Crowdfunding is a new word for a very old practice in the classical music business, as two piano trios getting their Wigmore premieres on the same day have demonstrated. The money for Kaija Saariaho’s trio Light and Matter came from many sources, of which the Britten Sinfonia, whose players performed it, was only one. Others contributions came from the Wigmore Hall, Aeolian Chamber Players, the Library of Congress, a Swedish ensemble, a Swiss foundation, and 10 private donors.
What an irony: while cash-strapped English National Opera cancels its much-trumpeted ‘Orfeo’ at the Bristol Old Vic, the Royal Opera House presents its first-ever staging of Monteverdi’s masterpiece in that erstwhile temple to psychedelic rock, the Chalk Farm Roundhouse.
Andras Schiff is a recent convert to the fortepiano, and his recital of two late Schubert sonatas on an instrument from the composer’s own time was a revelation. Made by Brodmann in 1820, this beautiful fortepiano had been owned by the Austro-Hungarian royal family, and restoration had revived all its original strengths.
Winter’s Journey: Anatomy of an Obsession is the title of the eclectic and stimulatingly off-beat book Ian Bostridge has just published, and that obsession is at once Schubert’s and his own.
It’s quite something to present a major work by a major composer which hardly anyone in the audience has heard, but that’s what Simon Rattle and the London Symphony Orchestra did with Schumann’s oratorio Das Paradies und die Peri.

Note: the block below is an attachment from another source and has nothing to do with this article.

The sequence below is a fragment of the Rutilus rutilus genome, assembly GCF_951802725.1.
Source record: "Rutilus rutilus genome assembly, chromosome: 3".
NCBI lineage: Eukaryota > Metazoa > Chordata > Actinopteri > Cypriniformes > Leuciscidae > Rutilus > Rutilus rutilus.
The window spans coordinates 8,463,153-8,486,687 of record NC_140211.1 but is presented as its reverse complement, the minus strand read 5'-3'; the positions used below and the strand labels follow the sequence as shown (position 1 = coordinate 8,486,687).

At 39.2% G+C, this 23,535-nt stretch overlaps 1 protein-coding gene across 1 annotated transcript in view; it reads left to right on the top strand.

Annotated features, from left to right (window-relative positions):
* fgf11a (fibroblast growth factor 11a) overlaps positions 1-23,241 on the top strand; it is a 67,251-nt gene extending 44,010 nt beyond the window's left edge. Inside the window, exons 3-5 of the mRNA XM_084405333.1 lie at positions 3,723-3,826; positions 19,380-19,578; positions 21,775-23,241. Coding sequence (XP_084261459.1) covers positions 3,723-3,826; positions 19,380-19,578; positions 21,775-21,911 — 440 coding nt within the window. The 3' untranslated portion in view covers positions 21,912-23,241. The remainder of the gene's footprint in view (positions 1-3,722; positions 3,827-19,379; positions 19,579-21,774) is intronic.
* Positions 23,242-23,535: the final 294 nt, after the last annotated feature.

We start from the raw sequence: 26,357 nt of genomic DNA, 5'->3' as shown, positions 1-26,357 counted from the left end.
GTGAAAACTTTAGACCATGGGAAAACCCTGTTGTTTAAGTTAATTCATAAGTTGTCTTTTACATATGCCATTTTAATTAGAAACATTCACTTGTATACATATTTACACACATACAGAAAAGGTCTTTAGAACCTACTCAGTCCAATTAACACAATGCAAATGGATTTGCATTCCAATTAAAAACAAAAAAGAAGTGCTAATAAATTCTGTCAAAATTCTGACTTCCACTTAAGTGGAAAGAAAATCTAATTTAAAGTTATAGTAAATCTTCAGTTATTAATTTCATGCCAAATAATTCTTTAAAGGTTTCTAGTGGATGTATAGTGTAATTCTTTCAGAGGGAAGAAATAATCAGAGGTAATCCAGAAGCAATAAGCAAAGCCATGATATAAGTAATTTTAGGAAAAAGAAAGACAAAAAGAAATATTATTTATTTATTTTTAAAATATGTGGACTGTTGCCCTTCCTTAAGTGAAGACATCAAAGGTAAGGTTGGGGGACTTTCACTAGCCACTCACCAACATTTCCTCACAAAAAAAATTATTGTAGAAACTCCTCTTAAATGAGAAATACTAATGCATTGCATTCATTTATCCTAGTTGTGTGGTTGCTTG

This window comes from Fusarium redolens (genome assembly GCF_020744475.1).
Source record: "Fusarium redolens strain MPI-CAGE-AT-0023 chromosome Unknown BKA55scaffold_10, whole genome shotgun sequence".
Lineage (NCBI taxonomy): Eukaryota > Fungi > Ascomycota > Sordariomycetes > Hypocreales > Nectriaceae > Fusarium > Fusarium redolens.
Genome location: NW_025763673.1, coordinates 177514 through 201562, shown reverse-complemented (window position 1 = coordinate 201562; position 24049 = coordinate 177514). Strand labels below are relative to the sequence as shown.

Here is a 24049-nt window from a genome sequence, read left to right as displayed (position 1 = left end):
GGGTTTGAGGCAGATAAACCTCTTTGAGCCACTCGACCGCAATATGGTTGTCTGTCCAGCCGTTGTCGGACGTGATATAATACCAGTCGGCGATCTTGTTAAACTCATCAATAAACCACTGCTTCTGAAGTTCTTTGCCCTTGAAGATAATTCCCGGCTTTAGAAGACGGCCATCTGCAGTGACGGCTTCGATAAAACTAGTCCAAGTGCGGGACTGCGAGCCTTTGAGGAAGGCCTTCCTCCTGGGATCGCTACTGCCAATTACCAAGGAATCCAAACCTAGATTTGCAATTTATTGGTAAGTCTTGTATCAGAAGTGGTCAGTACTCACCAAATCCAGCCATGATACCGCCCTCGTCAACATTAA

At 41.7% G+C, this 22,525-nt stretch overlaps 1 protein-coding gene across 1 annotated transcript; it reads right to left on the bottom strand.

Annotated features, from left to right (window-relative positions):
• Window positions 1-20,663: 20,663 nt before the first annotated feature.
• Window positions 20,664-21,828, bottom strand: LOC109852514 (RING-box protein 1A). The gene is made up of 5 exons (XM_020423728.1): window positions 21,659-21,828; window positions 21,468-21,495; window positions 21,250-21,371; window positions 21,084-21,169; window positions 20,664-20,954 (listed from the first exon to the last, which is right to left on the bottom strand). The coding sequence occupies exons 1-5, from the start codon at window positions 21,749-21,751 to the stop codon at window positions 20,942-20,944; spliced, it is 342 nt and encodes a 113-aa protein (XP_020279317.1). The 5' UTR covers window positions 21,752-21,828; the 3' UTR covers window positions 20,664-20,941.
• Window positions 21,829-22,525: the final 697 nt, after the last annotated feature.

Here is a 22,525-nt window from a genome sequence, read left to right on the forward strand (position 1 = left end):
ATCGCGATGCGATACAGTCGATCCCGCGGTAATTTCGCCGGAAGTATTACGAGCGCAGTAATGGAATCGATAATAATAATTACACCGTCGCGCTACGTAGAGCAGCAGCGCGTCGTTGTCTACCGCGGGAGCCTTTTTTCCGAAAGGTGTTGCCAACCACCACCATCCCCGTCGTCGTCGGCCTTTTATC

The brightly coloured tracksuits are gone, replaced by sober suits and ties, and they’ve traded in their Youth Orchestra title for the more mature Symphony Orchestra, but close your eyes and there’s no mistaking the energy, urgency or identity of the musicians of Venezuela’s Simón Bolívar Orchestra.
It made perfect sense for the opening concert of Kings Place’s Minimalism Unwrapped season to begin with the back-to-the-future frisson of plainsong, because, as The Sixteen’s director Harry Christophers pointed out mid-way through this concert, medieval polyphony’s beginnings were as explosive - and as viscerally exciting - as Stravinsky’s Rite was eight centuries later. Only in the twentieth century did composers find the nerve to create dissonances as crunchy as those of the thirteenth-century monks.
Even Natalia Osipova can’t always defy gravity. Making her debut in the Royal Ballet’s production of Don Quixote, the Russian star fell after a soaring leap. Though she finished the act with impressive dash, she had to pull out of the rest of the show. Young Akane Takada stepped in for the last two acts, dancing with superb assurance.
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